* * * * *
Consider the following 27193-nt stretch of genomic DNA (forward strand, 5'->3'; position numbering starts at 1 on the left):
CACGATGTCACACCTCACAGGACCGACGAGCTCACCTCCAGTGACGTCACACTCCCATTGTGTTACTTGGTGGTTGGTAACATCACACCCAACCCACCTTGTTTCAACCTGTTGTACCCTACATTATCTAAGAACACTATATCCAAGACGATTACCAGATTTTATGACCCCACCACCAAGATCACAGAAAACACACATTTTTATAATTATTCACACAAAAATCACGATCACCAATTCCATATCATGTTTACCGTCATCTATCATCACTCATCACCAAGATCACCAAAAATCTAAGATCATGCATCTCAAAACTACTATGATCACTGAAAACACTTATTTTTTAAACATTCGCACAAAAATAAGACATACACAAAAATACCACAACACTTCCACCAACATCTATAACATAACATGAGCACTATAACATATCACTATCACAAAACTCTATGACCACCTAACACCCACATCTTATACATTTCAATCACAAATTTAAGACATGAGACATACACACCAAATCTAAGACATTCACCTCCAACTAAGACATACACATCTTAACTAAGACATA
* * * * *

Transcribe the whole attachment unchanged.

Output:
Consider the following 27193-nt stretch of genomic DNA (forward strand, 5'->3'; position numbering starts at 1 on the left):
CACGATGTCACACCTCACAGGACCGACGAGCTCACCTCCAGTGACGTCACACTCCCATTGTGTTACTTGGTGGTTGGTAACATCACACCCAACCCACCTTGTTTCAACCTGTTGTACCCTACATTATCTAAGAACACTATATCCAAGACGATTACCAGATTTTATGACCCCACCACCAAGATCACAGAAAACACACATTTTTATAATTATTCACACAAAAATCACGATCACCAATTCCATATCATGTTTACCGTCATCTATCATCACTCATCACCAAGATCACCAAAAATCTAAGATCATGCATCTCAAAACTACTATGATCACTGAAAACACTTATTTTTTAAACATTCGCACAAAAATAAGACATACACAAAAATACCACAACACTTCCACCAACATCTATAACATAACATGAGCACTATAACATATCACTATCACAAAACTCTATGACCACCTAACACCCACATCTTATACATTTCAATCACAAATTTAAGACATGAGACATACACACCAAATCTAAGACATTCACCTCCAACTAAGACATACACATCTTAACTAAGACATA